Figure4

Fig 4 Association between prediabetes and risk of coronary heart disease. D+L=DerSimonian and Laird random effects models; HbA1c-ADA=prediabetes defined as raised HbA1c according to American Diabetes Association (ADA) criteria (39-47 mmol/mol); HbA1c-NICE=prediabetes defined as raised HbA1c according to NICE guidance (42-47 mmol/mol); IFG-ADA=impaired fasting glucose (IFG) according to ADA criteria (fasting plasma glucose of 5.6-6.9 mmol/L); IFG-WHO=IFG according to WHO criteria (6.1-6.9 mmol/L); IGT=impaired glucose tolerance; I-V=inverse variance fixed effects models

Prediabetes and risk of stroke

Eighteen studies reported data for the association between prediabetes and risk of stroke. Combined data showed that IFG-ADA (relative risk 1.06, 95% confidence interval 1.01 to 1.11), IFG-WHO (1.17, 1.09 to 1.25), or impaired glucose tolerance (1.20, 1.0 to 1.45) were associated with an increased risk of stroke after multivariate adjustment. The risk of stroke, however, was not significant in studies that defined prediabetes as raised HbA1c, either according to the ADA (1.05, 0.81 to 1.35) or NICE recommendation (1.33, 0.89 to 1.99) (fig 5). No studies reported data the risk of stroke with prediabetes defined as combined impaired fasting glucose (either IFG-ADA or IFG-WHO) and impaired glucose tolerance. There was no significant different for increased risk of stroke in different definition of prediabetes (P=0.64).

Figure5

Fig 5 Association between prediabetes and risk of stroke. D+L=DerSimonian and Laird random effects models; HbA1c-ADA=prediabetes defined as raised HbA1c according to American Diabetes Association (ADA) criteria (39-47 mmol/mol); HbA1c-NICE=prediabetes defined as raised HbA1c according to NICE guidance (42-47 mmol/mol); IFG-ADA=impaired fasting glucose (IFG) according to ADA criteria (fasting plasma glucose of 5.6-6.9 mmol/L); IFG-WHO=IFG according to WHO criteria (6.1-6.9 mmol/L); IGT=impaired glucose tolerance; I-V=inverse variance fixed effects models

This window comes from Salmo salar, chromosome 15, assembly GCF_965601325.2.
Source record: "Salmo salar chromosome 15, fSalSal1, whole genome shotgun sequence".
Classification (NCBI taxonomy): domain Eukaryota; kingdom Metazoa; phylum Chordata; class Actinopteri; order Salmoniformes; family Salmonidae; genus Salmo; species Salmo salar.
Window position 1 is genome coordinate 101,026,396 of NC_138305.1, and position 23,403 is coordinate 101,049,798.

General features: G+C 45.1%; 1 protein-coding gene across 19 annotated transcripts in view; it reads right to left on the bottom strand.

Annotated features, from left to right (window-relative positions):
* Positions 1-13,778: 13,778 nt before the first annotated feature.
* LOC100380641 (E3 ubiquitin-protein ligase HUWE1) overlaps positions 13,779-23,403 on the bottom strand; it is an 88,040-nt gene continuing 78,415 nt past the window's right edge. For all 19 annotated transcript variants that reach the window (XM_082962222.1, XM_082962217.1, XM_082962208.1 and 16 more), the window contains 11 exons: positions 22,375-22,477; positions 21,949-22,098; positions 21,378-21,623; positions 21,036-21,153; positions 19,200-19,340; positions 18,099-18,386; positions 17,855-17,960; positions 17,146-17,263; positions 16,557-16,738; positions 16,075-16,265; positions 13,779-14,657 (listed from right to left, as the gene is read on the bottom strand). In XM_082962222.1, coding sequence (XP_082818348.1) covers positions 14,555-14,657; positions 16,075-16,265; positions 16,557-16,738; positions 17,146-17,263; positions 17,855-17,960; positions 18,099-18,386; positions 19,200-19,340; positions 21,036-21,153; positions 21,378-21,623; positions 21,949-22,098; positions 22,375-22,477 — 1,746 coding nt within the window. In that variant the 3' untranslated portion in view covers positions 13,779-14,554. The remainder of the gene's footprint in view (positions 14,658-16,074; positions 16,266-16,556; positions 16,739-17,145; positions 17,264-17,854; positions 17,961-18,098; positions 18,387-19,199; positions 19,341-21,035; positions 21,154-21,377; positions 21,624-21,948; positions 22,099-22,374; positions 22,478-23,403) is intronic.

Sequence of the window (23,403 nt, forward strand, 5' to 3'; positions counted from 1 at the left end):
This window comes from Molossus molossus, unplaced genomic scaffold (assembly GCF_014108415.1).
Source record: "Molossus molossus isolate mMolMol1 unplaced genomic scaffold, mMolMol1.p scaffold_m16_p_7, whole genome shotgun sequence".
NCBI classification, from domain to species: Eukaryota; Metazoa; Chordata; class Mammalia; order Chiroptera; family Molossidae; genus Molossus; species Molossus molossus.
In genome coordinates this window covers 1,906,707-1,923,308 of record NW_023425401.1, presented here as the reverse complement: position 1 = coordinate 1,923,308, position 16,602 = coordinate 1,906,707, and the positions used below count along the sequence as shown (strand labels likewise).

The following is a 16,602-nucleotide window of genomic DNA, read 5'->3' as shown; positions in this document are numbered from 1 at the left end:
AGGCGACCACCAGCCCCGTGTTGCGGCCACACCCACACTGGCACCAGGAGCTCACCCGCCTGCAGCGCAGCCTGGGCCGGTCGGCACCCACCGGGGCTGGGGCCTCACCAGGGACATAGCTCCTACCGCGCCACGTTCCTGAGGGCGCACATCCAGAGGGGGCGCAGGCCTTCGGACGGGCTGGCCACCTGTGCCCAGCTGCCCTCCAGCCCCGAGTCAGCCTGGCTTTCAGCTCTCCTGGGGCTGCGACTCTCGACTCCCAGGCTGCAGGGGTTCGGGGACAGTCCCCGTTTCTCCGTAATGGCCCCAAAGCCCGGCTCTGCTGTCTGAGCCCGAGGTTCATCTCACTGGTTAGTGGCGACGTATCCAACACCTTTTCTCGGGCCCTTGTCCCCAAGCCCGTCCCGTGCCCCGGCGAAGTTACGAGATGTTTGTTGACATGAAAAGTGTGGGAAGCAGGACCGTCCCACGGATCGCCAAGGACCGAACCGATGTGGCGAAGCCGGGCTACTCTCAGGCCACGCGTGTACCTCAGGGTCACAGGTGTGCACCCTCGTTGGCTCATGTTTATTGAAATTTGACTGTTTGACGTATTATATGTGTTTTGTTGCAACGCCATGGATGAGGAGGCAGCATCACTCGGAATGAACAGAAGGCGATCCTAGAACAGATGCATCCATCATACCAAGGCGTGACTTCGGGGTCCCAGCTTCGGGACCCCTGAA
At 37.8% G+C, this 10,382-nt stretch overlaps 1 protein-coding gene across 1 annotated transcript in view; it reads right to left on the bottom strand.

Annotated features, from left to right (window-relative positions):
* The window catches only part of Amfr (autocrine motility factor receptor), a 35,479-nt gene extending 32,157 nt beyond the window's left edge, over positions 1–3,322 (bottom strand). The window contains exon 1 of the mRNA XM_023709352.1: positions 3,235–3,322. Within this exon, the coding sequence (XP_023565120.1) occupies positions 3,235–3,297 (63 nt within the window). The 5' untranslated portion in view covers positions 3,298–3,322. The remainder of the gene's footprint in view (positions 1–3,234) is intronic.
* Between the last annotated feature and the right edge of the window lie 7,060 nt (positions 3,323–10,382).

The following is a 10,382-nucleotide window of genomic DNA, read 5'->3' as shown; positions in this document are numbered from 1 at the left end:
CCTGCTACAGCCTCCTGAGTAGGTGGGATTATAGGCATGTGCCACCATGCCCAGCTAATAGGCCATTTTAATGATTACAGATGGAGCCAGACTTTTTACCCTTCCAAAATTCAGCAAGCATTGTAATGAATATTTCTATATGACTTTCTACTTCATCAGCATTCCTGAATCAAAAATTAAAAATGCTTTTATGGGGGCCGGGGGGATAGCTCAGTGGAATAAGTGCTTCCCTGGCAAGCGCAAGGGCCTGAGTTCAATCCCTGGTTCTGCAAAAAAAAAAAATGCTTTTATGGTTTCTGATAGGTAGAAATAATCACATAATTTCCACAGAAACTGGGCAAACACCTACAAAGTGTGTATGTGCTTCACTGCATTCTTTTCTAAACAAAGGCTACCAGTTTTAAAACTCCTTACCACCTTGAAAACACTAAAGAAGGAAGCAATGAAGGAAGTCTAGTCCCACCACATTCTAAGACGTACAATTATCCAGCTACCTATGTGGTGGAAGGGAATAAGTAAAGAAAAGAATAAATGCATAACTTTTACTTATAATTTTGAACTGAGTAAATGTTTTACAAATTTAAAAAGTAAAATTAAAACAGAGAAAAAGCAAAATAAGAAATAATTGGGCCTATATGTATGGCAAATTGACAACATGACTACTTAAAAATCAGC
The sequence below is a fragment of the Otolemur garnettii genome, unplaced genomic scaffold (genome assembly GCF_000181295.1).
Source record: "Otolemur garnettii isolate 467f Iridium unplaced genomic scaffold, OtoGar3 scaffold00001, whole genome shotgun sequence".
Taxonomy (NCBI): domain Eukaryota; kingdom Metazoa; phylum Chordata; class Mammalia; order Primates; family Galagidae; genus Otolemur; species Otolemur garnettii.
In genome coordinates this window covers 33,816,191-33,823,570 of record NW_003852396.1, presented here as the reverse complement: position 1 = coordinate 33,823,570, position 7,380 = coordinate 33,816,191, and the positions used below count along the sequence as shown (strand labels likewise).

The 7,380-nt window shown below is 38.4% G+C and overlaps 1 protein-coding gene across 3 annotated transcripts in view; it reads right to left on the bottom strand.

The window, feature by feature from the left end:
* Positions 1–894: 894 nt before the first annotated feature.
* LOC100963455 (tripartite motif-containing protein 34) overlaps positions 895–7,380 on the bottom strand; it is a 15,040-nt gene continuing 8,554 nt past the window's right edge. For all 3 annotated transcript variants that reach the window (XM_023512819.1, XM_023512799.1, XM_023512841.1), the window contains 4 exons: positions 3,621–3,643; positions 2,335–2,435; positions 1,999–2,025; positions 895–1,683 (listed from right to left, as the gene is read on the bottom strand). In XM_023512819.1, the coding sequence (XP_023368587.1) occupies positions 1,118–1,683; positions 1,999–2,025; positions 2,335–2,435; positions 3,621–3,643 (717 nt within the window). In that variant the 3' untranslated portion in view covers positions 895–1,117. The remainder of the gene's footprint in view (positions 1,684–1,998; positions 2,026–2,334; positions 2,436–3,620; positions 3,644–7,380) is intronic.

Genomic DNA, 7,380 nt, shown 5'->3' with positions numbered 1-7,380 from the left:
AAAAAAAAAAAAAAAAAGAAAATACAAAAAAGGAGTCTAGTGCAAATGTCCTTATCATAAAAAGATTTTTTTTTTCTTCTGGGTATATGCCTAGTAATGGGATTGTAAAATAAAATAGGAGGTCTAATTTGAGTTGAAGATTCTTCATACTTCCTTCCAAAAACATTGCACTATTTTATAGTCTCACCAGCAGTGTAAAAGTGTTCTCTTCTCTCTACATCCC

Sensitivity analyses and subgroup analyses

We found no evidence of publication bias based on visual inspection of funnel plots (appendix 3) or according to Begg’s or Egger’s tests (all P>0.1). Sensitivity analyses confirmed that the association between endpoint events and the different definitions of prediabetes did not change with the use of random effects models or fixed effects models for the meta-analysis. Furthermore, considering smoking is the strongest confounder for cardiovascular disease, we further performed a sensitivity analysis on primary outcomes with data with adjustment for smoking. We found that after controlling for smoking, the presence of prediabetes remained associated with an increased risk of composite cardiovascular disease when it was defined as IFG-ADA, IFG-WHO, impaired glucose tolerance, or HbA1c 39-47 mmol/mol or 42-47 mmol/mol (fig A in appendix 4). The risk of all cause mortality associated with IFG-ADA was not significant under random effects models analysis (relative risk 1.09, 95% confidence interval 0.97 to 1.22), though it did reach significance when we used fixed effects models (1.08, 1.0 to 1.17). Furthermore, IFG-WHO or impaired glucose tolerance was still associated with an increased risk of all cause mortality after we excluded data from studies that did not adjust for smoking (fig B in appendix 4).